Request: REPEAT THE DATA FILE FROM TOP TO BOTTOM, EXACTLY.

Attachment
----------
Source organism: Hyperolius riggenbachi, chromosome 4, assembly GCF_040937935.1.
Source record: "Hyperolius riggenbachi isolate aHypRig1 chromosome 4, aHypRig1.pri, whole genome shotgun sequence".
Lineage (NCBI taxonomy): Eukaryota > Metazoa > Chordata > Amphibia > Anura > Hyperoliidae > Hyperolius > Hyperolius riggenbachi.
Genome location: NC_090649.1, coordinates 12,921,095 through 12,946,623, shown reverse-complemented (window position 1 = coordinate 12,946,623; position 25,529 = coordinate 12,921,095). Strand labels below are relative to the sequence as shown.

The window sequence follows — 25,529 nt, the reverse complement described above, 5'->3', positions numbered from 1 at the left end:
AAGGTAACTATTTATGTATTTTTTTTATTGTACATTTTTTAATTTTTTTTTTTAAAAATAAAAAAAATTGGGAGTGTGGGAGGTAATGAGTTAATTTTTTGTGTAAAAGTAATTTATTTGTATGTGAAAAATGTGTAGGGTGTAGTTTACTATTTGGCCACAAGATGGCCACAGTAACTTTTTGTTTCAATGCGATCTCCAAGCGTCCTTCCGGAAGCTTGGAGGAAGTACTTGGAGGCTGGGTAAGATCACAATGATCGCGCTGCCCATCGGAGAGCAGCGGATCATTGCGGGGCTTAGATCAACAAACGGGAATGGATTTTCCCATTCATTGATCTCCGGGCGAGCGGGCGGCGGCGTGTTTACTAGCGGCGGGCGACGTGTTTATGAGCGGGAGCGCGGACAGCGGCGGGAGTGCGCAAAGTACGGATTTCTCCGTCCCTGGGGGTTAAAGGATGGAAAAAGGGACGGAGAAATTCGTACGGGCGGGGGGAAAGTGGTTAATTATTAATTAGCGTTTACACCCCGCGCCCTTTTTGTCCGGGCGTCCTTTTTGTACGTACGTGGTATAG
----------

Source organism: Hyperolius riggenbachi, chromosome 4, assembly GCF_040937935.1.
Source record: "Hyperolius riggenbachi isolate aHypRig1 chromosome 4, aHypRig1.pri, whole genome shotgun sequence".
Lineage (NCBI taxonomy): Eukaryota > Metazoa > Chordata > Amphibia > Anura > Hyperoliidae > Hyperolius > Hyperolius riggenbachi.
Genome location: NC_090649.1, coordinates 12,921,095 through 12,946,623, shown reverse-complemented (window position 1 = coordinate 12,946,623; position 25,529 = coordinate 12,921,095). Strand labels below are relative to the sequence as shown.

The window sequence follows — 25,529 nt, the reverse complement described above, 5'->3', positions numbered from 1 at the left end:
AAGGTAACTATTTATGTATTTTTTTTATTGTACATTTTTTAATTTTTTTTTTTAAAAATAAAAAAAATTGGGAGTGTGGGAGGTAATGAGTTAATTTTTTGTGTAAAAGTAATTTATTTGTATGTGAAAAATGTGTAGGGTGTAGTTTACTATTTGGCCACAAGATGGCCACAGTAACTTTTTGTTTCAATGCGATCTCCAAGCGTCCTTCCGGAAGCTTGGAGGAAGTACTTGGAGGCTGGGTAAGATCACAATGATCGCGCTGCCCATCGGAGAGCAGCGGATCATTGCGGGGCTTAGATCAACAAACGGGAATGGATTTTCCCATTCATTGATCTCCGGGCGAGCGGGCGGCGGCGTGTTTACTAGCGGCGGGCGACGTGTTTATGAGCGGGAGCGCGGACAGCGGCGGGAGTGCGCAAAGTACGGATTTCTCCGTCCCTGGGGGTTAAAGGATGGAAAAAGGGACGGAGAAATTCGTACGGGCGGGGGGAAAGTGGTTAATTATTAATTAGCGTTTACACCCCGCGCCCTTTTTGTCCGGGCGTCCTTTTTGTACGTACGTGGTATAG